The Select A Printer Port page appears. Click Create A New Port.

Select Standard TCP/IP Port from the Type Of Port drop-down list.

The port types that will be available, other than local port, depend on the installed network protocols. In this case, TCP/IP is installed, so this protocol-based port is available.

Click Next. The Add Standard TCP/IP Printer Port Wizard appears.

Click Next.

Enter the IP Address: and accept the default port name, IP_10.0.0.51.

Click Next.

Because a print device is not actually attached to the network at that address, there will be a delay while the Wizard attempts to locate and identify the printer. You will also be prompted to specify the type of network interface.

Select Hewlett Packard Jet Direct as the device type.

Click Next, and then click Finish. The Add Standard TCP/IP Printer Port Wizard closes, returning you to the Add Printer Wizard.

The Wizard prompts you for the printer manufacturer and model. You will add an HP LaserJet 8100 Series PCL printer.


The printers list is sorted in alphabetical order. If you cannot find a printer name, make sure that you are looking in the correct location.

From the Manufacturer list, click HP; from the Printers list, scroll down the list, click HP LaserJet 8100 Series PCL; and then click Next.

The Name Your Printer page appears. The default name in the Printer Name field is the printer model, HP LaserJet 8100 Series PCL. The name you enter should conform to naming conventions in your enterprise. For this exercise, enter the name HPLJ8100.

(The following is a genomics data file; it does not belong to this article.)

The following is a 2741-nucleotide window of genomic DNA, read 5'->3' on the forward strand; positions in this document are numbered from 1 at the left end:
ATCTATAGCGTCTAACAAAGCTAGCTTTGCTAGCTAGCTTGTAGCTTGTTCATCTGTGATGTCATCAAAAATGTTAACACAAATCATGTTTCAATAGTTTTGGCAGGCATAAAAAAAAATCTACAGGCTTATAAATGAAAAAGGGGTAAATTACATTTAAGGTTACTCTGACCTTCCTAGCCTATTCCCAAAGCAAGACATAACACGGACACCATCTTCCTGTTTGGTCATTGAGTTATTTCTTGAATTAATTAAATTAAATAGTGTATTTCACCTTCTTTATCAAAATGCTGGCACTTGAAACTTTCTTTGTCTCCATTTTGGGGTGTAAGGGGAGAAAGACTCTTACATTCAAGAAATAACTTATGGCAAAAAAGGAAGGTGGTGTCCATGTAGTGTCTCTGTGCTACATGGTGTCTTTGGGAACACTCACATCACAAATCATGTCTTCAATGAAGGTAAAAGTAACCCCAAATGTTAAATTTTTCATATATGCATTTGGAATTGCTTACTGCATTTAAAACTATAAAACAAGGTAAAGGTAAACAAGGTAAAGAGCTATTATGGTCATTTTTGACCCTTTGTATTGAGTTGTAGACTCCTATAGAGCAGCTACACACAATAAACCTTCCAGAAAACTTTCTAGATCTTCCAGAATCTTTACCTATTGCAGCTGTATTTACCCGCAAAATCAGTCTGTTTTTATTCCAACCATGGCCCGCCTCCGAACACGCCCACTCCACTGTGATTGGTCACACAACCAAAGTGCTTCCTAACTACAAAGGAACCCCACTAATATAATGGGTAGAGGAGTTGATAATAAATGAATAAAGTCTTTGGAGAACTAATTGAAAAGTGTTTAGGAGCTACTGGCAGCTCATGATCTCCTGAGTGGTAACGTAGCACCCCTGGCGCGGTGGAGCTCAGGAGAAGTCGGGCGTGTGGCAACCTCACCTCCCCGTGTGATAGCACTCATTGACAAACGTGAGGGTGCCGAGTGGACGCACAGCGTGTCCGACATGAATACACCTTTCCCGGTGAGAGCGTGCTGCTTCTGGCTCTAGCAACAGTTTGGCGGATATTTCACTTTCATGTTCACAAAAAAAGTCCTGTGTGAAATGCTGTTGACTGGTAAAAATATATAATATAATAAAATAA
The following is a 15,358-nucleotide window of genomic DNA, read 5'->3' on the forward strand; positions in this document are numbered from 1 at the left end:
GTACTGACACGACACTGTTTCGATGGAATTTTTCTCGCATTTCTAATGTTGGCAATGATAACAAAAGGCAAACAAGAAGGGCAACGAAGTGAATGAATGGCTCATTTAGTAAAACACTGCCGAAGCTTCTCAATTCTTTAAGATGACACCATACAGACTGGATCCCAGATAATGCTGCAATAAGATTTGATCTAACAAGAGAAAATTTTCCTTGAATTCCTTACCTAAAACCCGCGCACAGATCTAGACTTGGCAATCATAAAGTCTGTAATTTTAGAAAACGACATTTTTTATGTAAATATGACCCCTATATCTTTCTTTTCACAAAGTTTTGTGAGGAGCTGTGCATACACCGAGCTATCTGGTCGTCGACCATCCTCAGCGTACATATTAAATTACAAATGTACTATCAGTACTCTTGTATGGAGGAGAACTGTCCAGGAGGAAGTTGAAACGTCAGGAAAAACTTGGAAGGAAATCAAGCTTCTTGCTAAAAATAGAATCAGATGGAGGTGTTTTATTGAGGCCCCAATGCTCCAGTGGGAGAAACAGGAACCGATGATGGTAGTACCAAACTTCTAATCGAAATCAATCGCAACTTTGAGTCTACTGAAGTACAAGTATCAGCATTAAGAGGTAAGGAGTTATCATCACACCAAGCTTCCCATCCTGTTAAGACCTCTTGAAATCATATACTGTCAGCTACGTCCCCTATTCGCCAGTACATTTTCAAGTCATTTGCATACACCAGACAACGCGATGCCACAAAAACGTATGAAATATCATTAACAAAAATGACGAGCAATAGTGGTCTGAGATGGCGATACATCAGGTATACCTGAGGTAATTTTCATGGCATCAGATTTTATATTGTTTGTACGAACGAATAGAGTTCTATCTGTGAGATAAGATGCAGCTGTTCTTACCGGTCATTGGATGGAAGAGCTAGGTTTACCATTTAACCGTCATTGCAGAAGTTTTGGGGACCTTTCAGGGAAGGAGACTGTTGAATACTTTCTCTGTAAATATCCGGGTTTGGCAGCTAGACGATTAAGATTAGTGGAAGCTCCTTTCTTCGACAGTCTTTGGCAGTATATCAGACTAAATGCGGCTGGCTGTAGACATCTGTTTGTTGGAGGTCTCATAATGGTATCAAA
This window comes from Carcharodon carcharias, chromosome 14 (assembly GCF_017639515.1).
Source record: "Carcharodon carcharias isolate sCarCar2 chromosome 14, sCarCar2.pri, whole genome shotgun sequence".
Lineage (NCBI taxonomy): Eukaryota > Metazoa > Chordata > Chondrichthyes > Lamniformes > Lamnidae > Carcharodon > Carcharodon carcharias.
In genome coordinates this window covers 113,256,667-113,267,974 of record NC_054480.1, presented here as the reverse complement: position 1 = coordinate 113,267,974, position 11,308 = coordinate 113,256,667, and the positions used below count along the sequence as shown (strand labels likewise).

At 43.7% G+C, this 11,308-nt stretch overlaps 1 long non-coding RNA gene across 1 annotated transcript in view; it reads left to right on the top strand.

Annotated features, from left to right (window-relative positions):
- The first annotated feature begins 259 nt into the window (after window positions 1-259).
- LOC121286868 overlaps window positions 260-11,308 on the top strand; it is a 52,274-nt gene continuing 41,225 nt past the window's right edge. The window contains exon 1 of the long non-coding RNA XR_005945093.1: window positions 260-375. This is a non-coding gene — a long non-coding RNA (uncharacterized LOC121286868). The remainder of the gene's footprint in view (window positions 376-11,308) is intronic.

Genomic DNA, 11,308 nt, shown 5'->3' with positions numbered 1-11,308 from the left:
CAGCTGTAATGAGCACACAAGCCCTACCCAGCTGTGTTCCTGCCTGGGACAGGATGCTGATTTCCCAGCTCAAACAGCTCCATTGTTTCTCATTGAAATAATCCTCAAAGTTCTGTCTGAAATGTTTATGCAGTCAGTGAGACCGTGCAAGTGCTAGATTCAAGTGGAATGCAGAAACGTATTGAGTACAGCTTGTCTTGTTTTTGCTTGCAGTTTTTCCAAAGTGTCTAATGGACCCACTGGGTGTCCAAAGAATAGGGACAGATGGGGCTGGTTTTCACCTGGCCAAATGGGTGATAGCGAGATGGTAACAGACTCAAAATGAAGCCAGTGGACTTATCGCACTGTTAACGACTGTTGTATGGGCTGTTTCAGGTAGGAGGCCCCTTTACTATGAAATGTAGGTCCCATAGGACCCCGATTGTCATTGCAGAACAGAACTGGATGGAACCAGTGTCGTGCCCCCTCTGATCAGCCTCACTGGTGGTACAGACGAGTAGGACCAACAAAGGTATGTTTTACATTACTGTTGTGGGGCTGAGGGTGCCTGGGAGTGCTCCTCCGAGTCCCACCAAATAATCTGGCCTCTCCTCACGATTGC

Type HPLJ8100 and Click Next.

The Printer Sharing page appears, prompting you for printer-sharing information. The share name should also reflect naming conventions in your enterprise. As discussed earlier, the printer’s UNC (that is, \\Servername\Printersharename) should not exceed 32 characters.

Verify that the Share Name option is selected.

In the Share Name text box, type HPLJ8100, and then click Next.

The Location And Comment page appears.


The Add Printer Wizard displays the values you enter for the Location and Comment text boxes when a user searches the Active Directory for a printer. Entering this information is optional, but doing so helps users locate the printer.

In the Location text box, type USA/NYC/1802Americas/42/B.

In the Comment text box, type Black and White Output Laser Printer-High Volume.

Click Next.

The Print Test Page screen appears. A test page that prints successfully would confirm that your printer is set up properly.

Choose No (because the printer doesn’t exist) and click Next. The Completing The Add Printer Wizard page appears and summarizes your installation choices.

Confirm the summary of your installation choices, and then click Finish.

An icon for the printer appears in the Printers And Faxes window. Notice that Windows Server 2003 displays an open hand beneath the printer icon. This indicates the printer is shared. Also notice the check mark next to the printer, which indicates the printer is the default printer for the print server.

Keep the Printers And Faxes window open because you will need it to complete the next exercise.

Exercise 2: Connect a Client to a Printer

If you have access to a second computer, you would install on each workstation a printer that connects to the shared printer on Server01. In this practice, you are required to have only one computer (Server01), but you can simulate connecting a printer client to the server’s logical printer.